The renovation project includes the restoration of the front of the original 1911 building and a new pavilion opening onto the Shakespeare Garden.
SAN MARINO, Calif.—The Huntington Library, Art Museum, and Botanical Gardens is excited to announce its beloved, historic Rose Garden Tea Room is slated to reopen by spring 2023. The Tea Room’s renovations include the restoration of the front of the original 1911 building, the creation of a new outdoor dining area, and the improvement of functionality in its service areas. The project, developed by The Huntington with Architectural Resources Group, includes upgraded indoor dining spaces, a modernized kitchen, new restrooms and ancillary areas, and a new pavilion on its eastern side, which will open onto the Shakespeare Garden for outdoor dining service. On the west side of the building, the room that opens out to the Herb Garden is also being renovated and will be made available for private rentals, in addition to being used for the Tea Room’s general service.
The $11.2 million project broke ground in late 2021 and is being funded entirely through charitable donations. The Tea Room has been closed to the public since March 2020, first because of the COVID-19 pandemic and then for the renovations.
“This renovation celebrates one of our most beloved historic structures, acknowledging what has been one of the area’s most iconic dining destinations since it first opened to the public many decades ago,” said Huntington President Karen R. Lawrence. “These innovative upgrades will make for an absolutely unique tea experience. The Shakespeare Garden pavilion creates a beautifully fluid space between indoors and outdoors that our visitors will love.”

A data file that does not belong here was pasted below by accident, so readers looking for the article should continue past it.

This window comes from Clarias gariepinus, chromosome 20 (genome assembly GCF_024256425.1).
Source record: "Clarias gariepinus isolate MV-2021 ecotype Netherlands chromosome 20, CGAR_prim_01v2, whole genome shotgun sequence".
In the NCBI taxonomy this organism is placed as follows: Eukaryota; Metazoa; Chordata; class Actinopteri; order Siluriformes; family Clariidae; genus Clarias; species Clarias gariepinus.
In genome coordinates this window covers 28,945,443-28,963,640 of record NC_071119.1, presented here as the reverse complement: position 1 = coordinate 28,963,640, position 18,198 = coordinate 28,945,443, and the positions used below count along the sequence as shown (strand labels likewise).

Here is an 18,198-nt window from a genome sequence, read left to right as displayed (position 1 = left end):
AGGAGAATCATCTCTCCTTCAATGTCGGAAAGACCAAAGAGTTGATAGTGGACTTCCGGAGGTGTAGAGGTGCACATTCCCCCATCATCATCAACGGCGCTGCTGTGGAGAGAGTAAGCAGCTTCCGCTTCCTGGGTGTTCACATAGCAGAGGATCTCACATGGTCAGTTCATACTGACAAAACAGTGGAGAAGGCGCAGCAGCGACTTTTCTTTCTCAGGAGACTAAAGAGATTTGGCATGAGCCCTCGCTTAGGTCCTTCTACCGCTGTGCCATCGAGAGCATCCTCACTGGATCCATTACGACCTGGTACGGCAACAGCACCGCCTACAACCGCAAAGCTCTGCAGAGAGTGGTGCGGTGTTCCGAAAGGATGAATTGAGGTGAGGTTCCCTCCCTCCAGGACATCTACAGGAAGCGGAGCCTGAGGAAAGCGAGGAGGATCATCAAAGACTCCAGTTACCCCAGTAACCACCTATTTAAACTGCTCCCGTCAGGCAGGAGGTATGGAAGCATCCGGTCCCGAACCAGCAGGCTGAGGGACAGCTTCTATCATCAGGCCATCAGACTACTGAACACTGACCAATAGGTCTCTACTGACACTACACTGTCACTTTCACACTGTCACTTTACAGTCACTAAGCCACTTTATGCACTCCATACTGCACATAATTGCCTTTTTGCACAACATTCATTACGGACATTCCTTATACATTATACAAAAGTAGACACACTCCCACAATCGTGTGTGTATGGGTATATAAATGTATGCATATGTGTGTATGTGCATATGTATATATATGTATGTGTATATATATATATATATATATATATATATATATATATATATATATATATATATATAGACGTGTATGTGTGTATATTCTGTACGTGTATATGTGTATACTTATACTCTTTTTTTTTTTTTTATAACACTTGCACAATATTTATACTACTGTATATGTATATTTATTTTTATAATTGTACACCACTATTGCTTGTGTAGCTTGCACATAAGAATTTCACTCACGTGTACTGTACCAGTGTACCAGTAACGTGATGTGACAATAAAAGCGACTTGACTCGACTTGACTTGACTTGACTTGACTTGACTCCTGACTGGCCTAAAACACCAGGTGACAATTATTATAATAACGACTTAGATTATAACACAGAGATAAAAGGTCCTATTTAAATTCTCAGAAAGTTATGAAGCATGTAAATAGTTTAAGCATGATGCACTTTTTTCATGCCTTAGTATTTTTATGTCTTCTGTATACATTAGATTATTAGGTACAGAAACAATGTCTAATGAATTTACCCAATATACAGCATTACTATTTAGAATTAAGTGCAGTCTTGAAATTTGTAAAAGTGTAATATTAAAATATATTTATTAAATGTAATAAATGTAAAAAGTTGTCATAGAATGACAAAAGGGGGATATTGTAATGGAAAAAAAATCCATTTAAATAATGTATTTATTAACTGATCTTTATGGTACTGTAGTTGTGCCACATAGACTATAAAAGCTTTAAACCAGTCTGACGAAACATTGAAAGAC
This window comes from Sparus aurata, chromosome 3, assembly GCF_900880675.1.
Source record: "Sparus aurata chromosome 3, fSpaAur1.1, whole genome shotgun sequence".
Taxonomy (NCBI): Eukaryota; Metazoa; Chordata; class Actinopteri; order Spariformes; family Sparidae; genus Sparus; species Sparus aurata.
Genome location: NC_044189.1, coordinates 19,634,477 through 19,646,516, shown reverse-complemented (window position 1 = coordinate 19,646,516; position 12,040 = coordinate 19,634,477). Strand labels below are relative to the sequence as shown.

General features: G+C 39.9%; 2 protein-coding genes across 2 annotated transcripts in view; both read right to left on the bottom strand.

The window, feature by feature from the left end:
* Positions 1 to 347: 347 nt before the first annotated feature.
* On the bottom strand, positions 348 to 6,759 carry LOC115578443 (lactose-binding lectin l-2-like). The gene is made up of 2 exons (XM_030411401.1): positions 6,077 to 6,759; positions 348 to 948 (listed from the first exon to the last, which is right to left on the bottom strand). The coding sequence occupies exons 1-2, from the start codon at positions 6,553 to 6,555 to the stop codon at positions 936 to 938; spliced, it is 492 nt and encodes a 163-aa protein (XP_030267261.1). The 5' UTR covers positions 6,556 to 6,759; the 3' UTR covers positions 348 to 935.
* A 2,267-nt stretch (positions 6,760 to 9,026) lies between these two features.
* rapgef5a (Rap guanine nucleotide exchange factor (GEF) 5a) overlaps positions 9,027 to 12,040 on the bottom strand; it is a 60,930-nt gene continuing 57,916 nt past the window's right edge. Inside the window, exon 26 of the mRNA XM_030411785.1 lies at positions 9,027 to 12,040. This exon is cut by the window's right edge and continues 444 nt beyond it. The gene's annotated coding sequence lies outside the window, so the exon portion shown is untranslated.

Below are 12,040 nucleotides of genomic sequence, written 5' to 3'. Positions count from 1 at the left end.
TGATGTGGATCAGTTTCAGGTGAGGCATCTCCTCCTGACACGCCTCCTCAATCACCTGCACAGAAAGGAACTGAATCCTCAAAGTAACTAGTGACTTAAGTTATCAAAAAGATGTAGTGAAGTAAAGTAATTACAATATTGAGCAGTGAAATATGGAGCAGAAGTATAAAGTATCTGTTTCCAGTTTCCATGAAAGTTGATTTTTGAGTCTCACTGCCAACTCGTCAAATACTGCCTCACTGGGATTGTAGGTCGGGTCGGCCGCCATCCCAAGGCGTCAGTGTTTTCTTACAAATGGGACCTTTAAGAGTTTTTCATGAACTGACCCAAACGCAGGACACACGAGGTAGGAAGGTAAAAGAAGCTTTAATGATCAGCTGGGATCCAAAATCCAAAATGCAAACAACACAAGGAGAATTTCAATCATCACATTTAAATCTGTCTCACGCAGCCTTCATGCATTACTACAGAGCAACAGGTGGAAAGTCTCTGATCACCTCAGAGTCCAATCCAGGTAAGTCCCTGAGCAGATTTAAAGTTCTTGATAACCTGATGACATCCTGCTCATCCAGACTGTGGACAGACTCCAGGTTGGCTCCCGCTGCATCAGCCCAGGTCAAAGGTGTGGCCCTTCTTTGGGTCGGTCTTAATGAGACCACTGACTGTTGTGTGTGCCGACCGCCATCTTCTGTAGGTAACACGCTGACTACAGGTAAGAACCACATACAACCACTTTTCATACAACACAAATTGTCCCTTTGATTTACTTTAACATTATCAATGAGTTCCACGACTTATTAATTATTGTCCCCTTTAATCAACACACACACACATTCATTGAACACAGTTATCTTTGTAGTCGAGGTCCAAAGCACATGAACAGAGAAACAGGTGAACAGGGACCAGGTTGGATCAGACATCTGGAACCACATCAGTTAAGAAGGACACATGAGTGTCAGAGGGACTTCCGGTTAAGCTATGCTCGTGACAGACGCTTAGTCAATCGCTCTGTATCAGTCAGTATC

Built in 1911, The Huntington’s Rose Garden Tea Room was originally created as a billiard room and bowling alley for Huntington founder Henry E. Huntington. The building was designed by architect Myron Hunt, who also designed Henry and wife Arabella Huntington’s residence (now the Huntington Art Gallery), the Library building, and the Huntingtons’ garage (now the MaryLou and George Boone Gallery).
“The Tea Room is part of the historic core of The Huntington; it’s a small classical structure and a small-scale partner to the mansion,” said Stephen Farneth, the project architect for the Tea Room’s renovation. “Everything at The Huntington is about indoors and outdoors—a large, breezy loggia is a signature aspect of the residence, for example—and so the Tea Room project will connect the building to some of the visual and physical elements of the surrounding gardens.”
In 1928, a year after Henry Huntington’s death (Arabella died in 1924), The Huntington opened to the public, and the billiard room and bowling alley were transformed into a “tearoom,” serving luncheon for visitors, staff, and researchers. A menu from 1940 lists options such as bread and butter with jam, toasted English muffins with marmalade, and lettuce-and-mayonnaise sandwiches. Food service for visitors was interrupted between 1943 and 1959 because the endeavor was losing money.
In the 1960s and ’70s, the space served as an extension of the cafeteria used by staff and visiting researchers, and it was also used for casual meetings. “Afternoon tea,” drawing on the English style of tea service, began to be offered in the 1980s and has continued (under various management) since then. The popular service will resume once the Tea Room reopens.
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About The Huntington
The Huntington Library, Art Museum, and Botanical Gardens is a cultural and educational institution of global significance. Building on Henry E. and Arabella Huntington’s renowned collections, The Huntington supports research and promotes education in the arts, humanities, and botanical science through the growth and preservation of its collections; the development of a community of scholars, school programs, and partnerships; and the display and interpretation of its extraordinary resources for diverse audiences. The Huntington is located at 1151 Oxford Road, San Marino, California, 12 miles from downtown Los Angeles. Visitor information: huntington.org.